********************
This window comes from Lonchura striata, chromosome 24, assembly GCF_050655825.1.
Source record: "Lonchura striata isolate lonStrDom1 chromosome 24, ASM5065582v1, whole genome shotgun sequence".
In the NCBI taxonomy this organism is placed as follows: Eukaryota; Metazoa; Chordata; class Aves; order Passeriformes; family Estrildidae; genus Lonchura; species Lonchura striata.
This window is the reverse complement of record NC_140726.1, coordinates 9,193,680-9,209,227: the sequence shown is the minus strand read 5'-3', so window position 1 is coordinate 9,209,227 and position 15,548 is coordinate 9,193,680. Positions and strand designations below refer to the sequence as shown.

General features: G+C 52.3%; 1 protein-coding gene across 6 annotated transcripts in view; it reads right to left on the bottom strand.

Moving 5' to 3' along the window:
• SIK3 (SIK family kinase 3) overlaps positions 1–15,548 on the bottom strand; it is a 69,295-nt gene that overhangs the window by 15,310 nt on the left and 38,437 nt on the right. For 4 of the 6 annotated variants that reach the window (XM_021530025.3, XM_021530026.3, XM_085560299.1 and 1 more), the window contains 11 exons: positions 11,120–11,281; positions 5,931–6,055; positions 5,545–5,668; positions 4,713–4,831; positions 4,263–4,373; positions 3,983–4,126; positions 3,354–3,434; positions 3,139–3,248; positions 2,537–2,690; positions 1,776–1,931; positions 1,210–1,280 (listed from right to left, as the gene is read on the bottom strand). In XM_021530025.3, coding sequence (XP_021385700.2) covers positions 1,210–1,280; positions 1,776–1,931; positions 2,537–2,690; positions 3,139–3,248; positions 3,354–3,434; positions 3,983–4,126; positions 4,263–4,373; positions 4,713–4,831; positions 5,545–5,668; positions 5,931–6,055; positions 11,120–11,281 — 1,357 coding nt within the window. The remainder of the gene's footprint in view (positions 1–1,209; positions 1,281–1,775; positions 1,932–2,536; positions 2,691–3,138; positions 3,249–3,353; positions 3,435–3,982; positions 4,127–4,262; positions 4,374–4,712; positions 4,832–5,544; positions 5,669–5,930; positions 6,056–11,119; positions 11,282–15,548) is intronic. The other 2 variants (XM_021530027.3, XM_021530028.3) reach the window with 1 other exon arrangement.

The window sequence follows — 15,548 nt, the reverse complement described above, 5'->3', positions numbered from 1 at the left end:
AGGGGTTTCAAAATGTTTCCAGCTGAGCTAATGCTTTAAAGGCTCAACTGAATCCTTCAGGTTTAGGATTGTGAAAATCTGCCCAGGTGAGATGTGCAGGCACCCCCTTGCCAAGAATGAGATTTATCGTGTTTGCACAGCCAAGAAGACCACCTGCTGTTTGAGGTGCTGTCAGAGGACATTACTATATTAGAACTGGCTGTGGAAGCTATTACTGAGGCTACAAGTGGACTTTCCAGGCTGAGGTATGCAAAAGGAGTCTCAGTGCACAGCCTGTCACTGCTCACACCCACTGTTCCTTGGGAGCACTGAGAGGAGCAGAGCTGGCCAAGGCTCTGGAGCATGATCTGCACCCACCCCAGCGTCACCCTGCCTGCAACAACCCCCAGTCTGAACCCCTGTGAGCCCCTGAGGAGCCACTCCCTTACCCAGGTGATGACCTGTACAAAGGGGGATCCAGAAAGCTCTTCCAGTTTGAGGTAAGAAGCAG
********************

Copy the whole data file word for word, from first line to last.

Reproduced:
This window comes from Lonchura striata, chromosome 24, assembly GCF_050655825.1.
Source record: "Lonchura striata isolate lonStrDom1 chromosome 24, ASM5065582v1, whole genome shotgun sequence".
In the NCBI taxonomy this organism is placed as follows: Eukaryota; Metazoa; Chordata; class Aves; order Passeriformes; family Estrildidae; genus Lonchura; species Lonchura striata.
This window is the reverse complement of record NC_140726.1, coordinates 9,193,680-9,209,227: the sequence shown is the minus strand read 5'-3', so window position 1 is coordinate 9,209,227 and position 15,548 is coordinate 9,193,680. Positions and strand designations below refer to the sequence as shown.

General features: G+C 52.3%; 1 protein-coding gene across 6 annotated transcripts in view; it reads right to left on the bottom strand.

Moving 5' to 3' along the window:
• SIK3 (SIK family kinase 3) overlaps positions 1–15,548 on the bottom strand; it is a 69,295-nt gene that overhangs the window by 15,310 nt on the left and 38,437 nt on the right. For 4 of the 6 annotated variants that reach the window (XM_021530025.3, XM_021530026.3, XM_085560299.1 and 1 more), the window contains 11 exons: positions 11,120–11,281; positions 5,931–6,055; positions 5,545–5,668; positions 4,713–4,831; positions 4,263–4,373; positions 3,983–4,126; positions 3,354–3,434; positions 3,139–3,248; positions 2,537–2,690; positions 1,776–1,931; positions 1,210–1,280 (listed from right to left, as the gene is read on the bottom strand). In XM_021530025.3, coding sequence (XP_021385700.2) covers positions 1,210–1,280; positions 1,776–1,931; positions 2,537–2,690; positions 3,139–3,248; positions 3,354–3,434; positions 3,983–4,126; positions 4,263–4,373; positions 4,713–4,831; positions 5,545–5,668; positions 5,931–6,055; positions 11,120–11,281 — 1,357 coding nt within the window. The remainder of the gene's footprint in view (positions 1–1,209; positions 1,281–1,775; positions 1,932–2,536; positions 2,691–3,138; positions 3,249–3,353; positions 3,435–3,982; positions 4,127–4,262; positions 4,374–4,712; positions 4,832–5,544; positions 5,669–5,930; positions 6,056–11,119; positions 11,282–15,548) is intronic. The other 2 variants (XM_021530027.3, XM_021530028.3) reach the window with 1 other exon arrangement.

The window sequence follows — 15,548 nt, the reverse complement described above, 5'->3', positions numbered from 1 at the left end:
AGGGGTTTCAAAATGTTTCCAGCTGAGCTAATGCTTTAAAGGCTCAACTGAATCCTTCAGGTTTAGGATTGTGAAAATCTGCCCAGGTGAGATGTGCAGGCACCCCCTTGCCAAGAATGAGATTTATCGTGTTTGCACAGCCAAGAAGACCACCTGCTGTTTGAGGTGCTGTCAGAGGACATTACTATATTAGAACTGGCTGTGGAAGCTATTACTGAGGCTACAAGTGGACTTTCCAGGCTGAGGTATGCAAAAGGAGTCTCAGTGCACAGCCTGTCACTGCTCACACCCACTGTTCCTTGGGAGCACTGAGAGGAGCAGAGCTGGCCAAGGCTCTGGAGCATGATCTGCACCCACCCCAGCGTCACCCTGCCTGCAACAACCCCCAGTCTGAACCCCTGTGAGCCCCTGAGGAGCCACTCCCTTACCCAGGTGATGACCTGTACAAAGGGGGATCCAGAAAGCTCTTCCAGTTTGAGGTAAGAAGCAG